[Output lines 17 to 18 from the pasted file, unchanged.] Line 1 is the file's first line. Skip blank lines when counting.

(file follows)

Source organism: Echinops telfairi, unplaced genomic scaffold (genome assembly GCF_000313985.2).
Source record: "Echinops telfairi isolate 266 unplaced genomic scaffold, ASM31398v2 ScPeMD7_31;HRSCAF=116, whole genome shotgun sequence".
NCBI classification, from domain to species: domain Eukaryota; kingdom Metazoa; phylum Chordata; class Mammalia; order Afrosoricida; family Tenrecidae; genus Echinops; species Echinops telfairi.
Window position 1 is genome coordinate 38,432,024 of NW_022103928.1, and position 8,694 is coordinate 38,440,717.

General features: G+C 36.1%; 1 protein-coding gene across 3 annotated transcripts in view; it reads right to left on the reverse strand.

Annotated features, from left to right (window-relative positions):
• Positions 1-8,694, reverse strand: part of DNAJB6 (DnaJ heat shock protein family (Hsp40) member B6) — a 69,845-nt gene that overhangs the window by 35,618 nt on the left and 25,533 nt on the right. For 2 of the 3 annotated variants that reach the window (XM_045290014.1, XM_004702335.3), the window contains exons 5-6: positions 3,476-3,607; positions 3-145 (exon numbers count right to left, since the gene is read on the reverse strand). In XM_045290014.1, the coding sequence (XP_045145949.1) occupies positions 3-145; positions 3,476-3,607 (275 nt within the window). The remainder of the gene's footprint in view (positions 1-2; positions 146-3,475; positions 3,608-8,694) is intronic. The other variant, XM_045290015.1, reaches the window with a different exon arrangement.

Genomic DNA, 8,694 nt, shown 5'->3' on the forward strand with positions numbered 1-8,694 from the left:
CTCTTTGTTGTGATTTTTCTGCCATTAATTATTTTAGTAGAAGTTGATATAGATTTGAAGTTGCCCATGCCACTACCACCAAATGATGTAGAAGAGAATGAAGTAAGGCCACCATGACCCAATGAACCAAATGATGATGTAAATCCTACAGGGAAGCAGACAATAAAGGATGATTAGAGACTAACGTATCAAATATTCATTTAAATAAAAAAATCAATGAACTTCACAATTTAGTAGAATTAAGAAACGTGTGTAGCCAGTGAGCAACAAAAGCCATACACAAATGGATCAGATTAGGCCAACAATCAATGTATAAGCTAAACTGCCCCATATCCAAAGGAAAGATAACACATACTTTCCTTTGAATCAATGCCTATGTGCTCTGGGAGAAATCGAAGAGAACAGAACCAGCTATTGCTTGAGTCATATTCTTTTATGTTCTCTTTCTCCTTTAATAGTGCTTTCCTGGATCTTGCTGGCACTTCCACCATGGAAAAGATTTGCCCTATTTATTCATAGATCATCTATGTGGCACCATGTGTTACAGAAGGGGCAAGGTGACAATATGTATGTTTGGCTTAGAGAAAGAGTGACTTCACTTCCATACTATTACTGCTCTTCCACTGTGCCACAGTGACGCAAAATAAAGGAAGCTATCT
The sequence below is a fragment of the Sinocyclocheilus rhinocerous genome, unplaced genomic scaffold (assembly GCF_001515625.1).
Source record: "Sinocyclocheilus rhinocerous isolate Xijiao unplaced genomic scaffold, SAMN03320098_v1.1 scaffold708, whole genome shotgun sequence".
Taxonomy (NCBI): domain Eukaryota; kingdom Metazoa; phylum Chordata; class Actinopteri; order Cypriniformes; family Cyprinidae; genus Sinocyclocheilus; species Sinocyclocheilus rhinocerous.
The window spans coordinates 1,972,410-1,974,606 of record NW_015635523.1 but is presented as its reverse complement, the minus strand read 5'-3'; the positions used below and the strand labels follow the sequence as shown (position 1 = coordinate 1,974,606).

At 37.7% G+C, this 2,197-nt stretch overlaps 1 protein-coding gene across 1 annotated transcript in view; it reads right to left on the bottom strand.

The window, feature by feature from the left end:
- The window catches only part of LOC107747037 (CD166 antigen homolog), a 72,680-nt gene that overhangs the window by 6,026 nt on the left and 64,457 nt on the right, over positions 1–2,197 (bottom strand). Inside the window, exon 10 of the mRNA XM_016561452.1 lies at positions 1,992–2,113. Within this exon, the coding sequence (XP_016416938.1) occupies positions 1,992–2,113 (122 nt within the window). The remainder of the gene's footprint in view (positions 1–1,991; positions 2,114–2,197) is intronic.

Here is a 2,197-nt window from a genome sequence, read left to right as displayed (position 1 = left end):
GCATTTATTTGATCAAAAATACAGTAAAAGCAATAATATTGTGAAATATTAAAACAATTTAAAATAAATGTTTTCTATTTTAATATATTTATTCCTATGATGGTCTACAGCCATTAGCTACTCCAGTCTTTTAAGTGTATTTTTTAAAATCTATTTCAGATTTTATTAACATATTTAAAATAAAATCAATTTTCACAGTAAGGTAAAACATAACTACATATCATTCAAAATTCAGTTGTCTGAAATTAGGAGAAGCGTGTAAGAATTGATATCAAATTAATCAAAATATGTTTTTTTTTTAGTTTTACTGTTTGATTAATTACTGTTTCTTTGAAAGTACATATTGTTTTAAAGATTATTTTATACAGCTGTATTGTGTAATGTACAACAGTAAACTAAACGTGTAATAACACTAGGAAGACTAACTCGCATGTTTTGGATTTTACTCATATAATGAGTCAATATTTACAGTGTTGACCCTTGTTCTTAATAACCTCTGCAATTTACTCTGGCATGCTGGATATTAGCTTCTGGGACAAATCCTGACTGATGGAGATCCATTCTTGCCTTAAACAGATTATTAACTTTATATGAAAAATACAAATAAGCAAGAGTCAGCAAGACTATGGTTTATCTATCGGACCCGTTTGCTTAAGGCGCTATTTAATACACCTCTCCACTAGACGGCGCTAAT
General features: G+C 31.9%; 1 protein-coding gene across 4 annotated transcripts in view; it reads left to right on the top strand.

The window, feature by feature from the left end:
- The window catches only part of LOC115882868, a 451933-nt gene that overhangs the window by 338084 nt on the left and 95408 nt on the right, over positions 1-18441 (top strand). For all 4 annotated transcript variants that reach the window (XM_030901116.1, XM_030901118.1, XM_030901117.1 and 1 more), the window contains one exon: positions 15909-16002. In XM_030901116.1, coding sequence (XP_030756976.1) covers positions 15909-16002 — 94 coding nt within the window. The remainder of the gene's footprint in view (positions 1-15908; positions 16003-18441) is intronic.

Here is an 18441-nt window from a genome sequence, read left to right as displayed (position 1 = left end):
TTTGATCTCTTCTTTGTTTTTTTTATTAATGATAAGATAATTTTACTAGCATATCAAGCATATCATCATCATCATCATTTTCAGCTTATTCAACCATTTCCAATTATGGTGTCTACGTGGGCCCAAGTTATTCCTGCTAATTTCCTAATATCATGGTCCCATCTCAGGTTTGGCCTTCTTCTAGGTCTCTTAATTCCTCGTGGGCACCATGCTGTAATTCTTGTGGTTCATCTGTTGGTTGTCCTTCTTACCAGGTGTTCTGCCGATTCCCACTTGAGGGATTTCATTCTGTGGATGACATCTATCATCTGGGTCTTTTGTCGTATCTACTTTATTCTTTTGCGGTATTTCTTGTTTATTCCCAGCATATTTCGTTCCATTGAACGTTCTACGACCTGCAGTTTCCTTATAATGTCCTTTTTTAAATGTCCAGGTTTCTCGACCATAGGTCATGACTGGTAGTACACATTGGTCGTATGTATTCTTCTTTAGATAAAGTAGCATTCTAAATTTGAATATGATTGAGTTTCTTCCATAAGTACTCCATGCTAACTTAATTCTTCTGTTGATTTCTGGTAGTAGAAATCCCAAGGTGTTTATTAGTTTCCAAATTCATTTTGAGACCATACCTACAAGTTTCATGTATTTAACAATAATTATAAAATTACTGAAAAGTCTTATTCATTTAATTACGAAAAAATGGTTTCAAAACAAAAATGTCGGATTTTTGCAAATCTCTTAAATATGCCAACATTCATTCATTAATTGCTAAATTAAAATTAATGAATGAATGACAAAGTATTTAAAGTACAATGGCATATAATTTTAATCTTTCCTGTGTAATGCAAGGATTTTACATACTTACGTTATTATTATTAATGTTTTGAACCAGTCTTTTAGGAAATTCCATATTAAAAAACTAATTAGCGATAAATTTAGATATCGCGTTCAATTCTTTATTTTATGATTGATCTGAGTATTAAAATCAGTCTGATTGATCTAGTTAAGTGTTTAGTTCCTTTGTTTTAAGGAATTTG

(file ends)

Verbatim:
Here is a 2,197-nt window from a genome sequence, read left to right as displayed (position 1 = left end):
GCATTTATTTGATCAAAAATACAGTAAAAGCAATAATATTGTGAAATATTAAAACAATTTAAAATAAATGTTTTCTATTTTAATATATTTATTCCTATGATGGTCTACAGCCATTAGCTACTCCAGTCTTTTAAGTGTATTTTTTAAAATCTATTTCAGATTTTATTAACATATTTAAAATAAAATCAATTTTCACAGTAAGGTAAAACATAACTACATATCATTCAAAATTCAGTTGTCTGAAATTAGGAGAAGCGTGTAAGAATTGATATCAAATTAATCAAAATATGTTTTTTTTTTAGTTTTACTGTTTGATTAATTACTGTTTCTTTGAAAGTACATATTGTTTTAAAGATTATTTTATACAGCTGTATTGTGTAATGTACAACAGTAAACTAAACGTGTAATAACACTAGGAAGACTAACTCGCATGTTTTGGATTTTACTCATATAATGAGTCAATATTTACAGTGTTGACCCTTGTTCTTAATAACCTCTGCAATTTACTCTGGCATGCTGGATATTAGCTTCTGGGACAAATCCTGACTGATGGAGATCCATTCTTGCCTTAAACAGATTATTAACTTTATATGAAAAATACAAATAAGCAAGAGTCAGCAAGACTATGGTTTATCTATCGGACCCGTTTGCTTAAGGCGCTATTTAATACACCTCTCCACTAGACGGCGCTAAT